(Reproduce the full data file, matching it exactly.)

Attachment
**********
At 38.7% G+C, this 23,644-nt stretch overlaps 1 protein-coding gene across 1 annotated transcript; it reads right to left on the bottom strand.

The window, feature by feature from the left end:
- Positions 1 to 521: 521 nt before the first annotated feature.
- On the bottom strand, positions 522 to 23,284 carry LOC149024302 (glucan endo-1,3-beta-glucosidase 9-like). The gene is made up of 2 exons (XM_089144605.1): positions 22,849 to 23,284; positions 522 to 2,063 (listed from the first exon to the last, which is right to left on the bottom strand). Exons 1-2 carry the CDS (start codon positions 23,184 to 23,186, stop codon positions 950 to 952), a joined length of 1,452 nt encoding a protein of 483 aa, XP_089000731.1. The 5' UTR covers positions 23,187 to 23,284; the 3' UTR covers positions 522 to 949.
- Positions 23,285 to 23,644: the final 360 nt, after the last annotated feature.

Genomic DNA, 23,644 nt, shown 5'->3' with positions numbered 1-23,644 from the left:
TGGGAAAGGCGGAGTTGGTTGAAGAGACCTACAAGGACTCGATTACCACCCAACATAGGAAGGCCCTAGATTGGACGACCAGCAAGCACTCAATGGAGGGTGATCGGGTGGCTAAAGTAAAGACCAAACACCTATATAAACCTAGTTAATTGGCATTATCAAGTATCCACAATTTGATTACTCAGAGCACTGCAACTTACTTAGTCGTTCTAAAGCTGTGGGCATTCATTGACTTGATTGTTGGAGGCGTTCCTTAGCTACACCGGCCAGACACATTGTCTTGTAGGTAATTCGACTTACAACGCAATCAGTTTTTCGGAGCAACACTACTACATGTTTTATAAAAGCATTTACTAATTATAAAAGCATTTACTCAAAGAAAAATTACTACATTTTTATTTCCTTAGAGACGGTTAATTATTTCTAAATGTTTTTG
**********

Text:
At 38.7% G+C, this 23,644-nt stretch overlaps 1 protein-coding gene across 1 annotated transcript; it reads right to left on the bottom strand.

The window, feature by feature from the left end:
- Positions 1 to 521: 521 nt before the first annotated feature.
- On the bottom strand, positions 522 to 23,284 carry LOC149024302 (glucan endo-1,3-beta-glucosidase 9-like). The gene is made up of 2 exons (XM_089144605.1): positions 22,849 to 23,284; positions 522 to 2,063 (listed from the first exon to the last, which is right to left on the bottom strand). Exons 1-2 carry the CDS (start codon positions 23,184 to 23,186, stop codon positions 950 to 952), a joined length of 1,452 nt encoding a protein of 483 aa, XP_089000731.1. The 5' UTR covers positions 23,187 to 23,284; the 3' UTR covers positions 522 to 949.
- Positions 23,285 to 23,644: the final 360 nt, after the last annotated feature.

Genomic DNA, 23,644 nt, shown 5'->3' with positions numbered 1-23,644 from the left:
TGGGAAAGGCGGAGTTGGTTGAAGAGACCTACAAGGACTCGATTACCACCCAACATAGGAAGGCCCTAGATTGGACGACCAGCAAGCACTCAATGGAGGGTGATCGGGTGGCTAAAGTAAAGACCAAACACCTATATAAACCTAGTTAATTGGCATTATCAAGTATCCACAATTTGATTACTCAGAGCACTGCAACTTACTTAGTCGTTCTAAAGCTGTGGGCATTCATTGACTTGATTGTTGGAGGCGTTCCTTAGCTACACCGGCCAGACACATTGTCTTGTAGGTAATTCGACTTACAACGCAATCAGTTTTTCGGAGCAACACTACTACATGTTTTATAAAAGCATTTACTAATTATAAAAGCATTTACTCAAAGAAAAATTACTACATTTTTATTTCCTTAGAGACGGTTAATTATTTCTAAATGTTTTTG